After teaching and working to promote public interest in Classics for more than thirty years, I am now more convinced than ever that acquiring some knowledge of ancient Greece and Rome is essential in the creation of competent young adults and citizens. It was during the millennium between 800 BCE and 200 CE that some of the most critical intellectual innovations in human history happened. It is one the six most important transformations ever undergone by homo sapiens, on a par with the cognitive revolution (standing upright and inventing language), the agrarian one (settled farms and city-building), the Renaissance impact of the printing press, the industrial revolution and our current digital age.
The insides of our minds as we still experience them were fundamentally shaped by the intellectual leaps made by the inhabitants of the Mediterranean and Black Sea in rational and natural science, empirical medicine, mathematics, logic, the three major branches of philosophy (ethics, ontology/metaphysics and epistemology) and the theory and practice of politics and rhetoric—leaps which still amaze me on an almost daily basis. The same period saw the invention of a vast range of artistic media and genres—three-dimensional painting and contrapposto statuary, tragedy, comedy, historiography, geography, artistic prose, fiction, biography, autobiography, and even the comprehensive instruction manual. A large proportion of the most important buildings, artefacts, ideas and texts ever produced belong to the same time and place.
So why on earth would any modern society deprive its youngsters of a relationship with their miraculous cultural ancestors? 93% of British children are taught in the non-fee-paying sector, and yet sadly few of them (including my own two comprehensive-school-educated daughters) even have the option of studying any classical subject-matter whatsoever at either GCSE- or A- Level. Greek is nearly extinct in the state system; annually, less than two hundred people now take A-Level Latin. There is slightly better availability in the subjects which study a much wider range of ancient artefacts, events, ideas and texts in English translation, that is, in Classical Civilisation and Ancient History, but the figures are still depressing: in 2015, under 647 in total took Ancient History A Level and 4466 took Classical Civilisation..
It is with the aim of encouraging schools in the state sector to introduce qualifications in Classical Civilisation and Ancient History (hereafter CC/AH) that in 2016 I applied for—and was awarded—a quarter of a million pounds of public money by the Arts and Humanities Research Council to research the history of these subjects in the UK and promote them. Known for short as ‘Advocating Classics Education’ (ACE), the project, on which the Research Fellow is Dr Arlene Holmes-Henderson, a specialist in the theory and practice of classical pedagogy, is based at King’s College London. Its full title is ‘Studying Classical Civilisation in Britain: recording the past and fostering the future’. It is running from 1st May 2017 to 31st August 2018, although we are hopeful that funds may be found to extend it. It is wonderful that the AHRC decided to make this award, under their new Leadership Fellow scheme, because it is the first ever sign that Classical Civilisation as a subject taught at secondary level is being taken seriously on a national executive level.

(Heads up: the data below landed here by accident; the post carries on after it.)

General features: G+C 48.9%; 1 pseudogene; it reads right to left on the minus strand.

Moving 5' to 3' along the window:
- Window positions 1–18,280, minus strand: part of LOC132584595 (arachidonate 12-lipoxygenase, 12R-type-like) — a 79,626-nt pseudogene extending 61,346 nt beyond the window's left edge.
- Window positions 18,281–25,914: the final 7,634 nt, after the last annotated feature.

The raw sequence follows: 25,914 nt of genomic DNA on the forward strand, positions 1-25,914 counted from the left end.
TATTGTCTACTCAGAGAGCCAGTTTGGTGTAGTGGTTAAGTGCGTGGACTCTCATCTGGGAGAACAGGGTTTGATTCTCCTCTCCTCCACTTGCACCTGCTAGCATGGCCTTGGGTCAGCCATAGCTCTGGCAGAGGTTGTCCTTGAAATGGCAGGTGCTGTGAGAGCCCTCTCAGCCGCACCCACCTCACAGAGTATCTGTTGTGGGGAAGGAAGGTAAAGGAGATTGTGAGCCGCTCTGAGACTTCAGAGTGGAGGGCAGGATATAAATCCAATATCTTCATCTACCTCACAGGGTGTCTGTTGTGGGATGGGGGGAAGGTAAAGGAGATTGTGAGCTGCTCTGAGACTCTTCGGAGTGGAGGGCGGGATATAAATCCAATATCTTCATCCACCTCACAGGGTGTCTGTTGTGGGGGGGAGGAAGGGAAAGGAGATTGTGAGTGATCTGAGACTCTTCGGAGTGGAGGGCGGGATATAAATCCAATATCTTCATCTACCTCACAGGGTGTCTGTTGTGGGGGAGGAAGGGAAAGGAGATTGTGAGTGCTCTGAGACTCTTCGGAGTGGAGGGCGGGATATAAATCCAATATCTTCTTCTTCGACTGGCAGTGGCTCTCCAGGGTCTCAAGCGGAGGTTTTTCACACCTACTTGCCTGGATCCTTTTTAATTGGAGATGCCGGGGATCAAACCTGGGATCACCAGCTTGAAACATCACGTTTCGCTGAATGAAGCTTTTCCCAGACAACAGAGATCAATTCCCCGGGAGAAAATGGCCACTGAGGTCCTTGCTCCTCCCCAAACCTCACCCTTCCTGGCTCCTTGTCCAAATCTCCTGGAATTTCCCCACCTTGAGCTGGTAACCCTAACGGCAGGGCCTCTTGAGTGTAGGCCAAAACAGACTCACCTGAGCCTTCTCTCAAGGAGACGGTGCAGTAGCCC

And so it should. Along with Ancient History, it is well respected by increasing numbers of university admissions teams and employers. An A Level in Classical Civilisation partners well with any Humanities subject, but since the ancient Greeks originated the systematic study of Physics, Biology, Mathematics and Medicine, it complements the study of science just as well.
These qualifications allow young people to develop cultural literacy by familiarising them with key figures and events in world history and literature. It gives them that desperately needed overview of longterm human history and chronology by showing the place of Classical Civilisation in our species’ development. It trains them to evaluate sources by interrogating the reliability and authority of evidence and propaganda, and critically comparing different sources of competing authority (oracles? epic poets? philosophers? doctors? entrails? dreams? lawcourts? emperors?) in a complex society. It helps them in articulating arguments through becoming familiar with great ancient speechmaking and persuasive communication. It encourages understanding of competing and intersecting identities: national, European, cosmopolitan, ethnic, political, religious, gendered and in sexual orientation. It hones interdisciplinary skills in thinking about a whole civilisation in the round—politics, society, thought and art. And it makes an outstanding introduction to the world of politics by revealing the original development of ideas about democracy, republics, empire, and citizenship. I first realised this when I began to teach Classical Civilisation in the 1980s as a doctoral student at sixth-form colleges in Oxford. I learned much myself and was deeply impressed by the skills, knowledge, pleasure and confidence which the syllabus bestows on teenagers who apply themselves to it.
This is a set of positive benefits that in an ideal world I would like to see being made a compulsory element of the secondary national curriculum. But since that remains a dream unlikely to be achieved in the near future, the next best option is to foster the maximisation of Classics in state schools. And it is quite impossible even to hope of getting the ancient languages into state schools on a wide scale because we are training insufficient Classics teachers even to feed the private sector. Although the Department of Education has now mercifully uncapped the numbers of PGCE Classics placements which it limited a few years ago to only thirty-two, Higher Education Institutions are restricted in the places they are able to offer and are obliged to provide courses in Classics which are predominantly languages-based or else the student teachers receive no money to do the courses!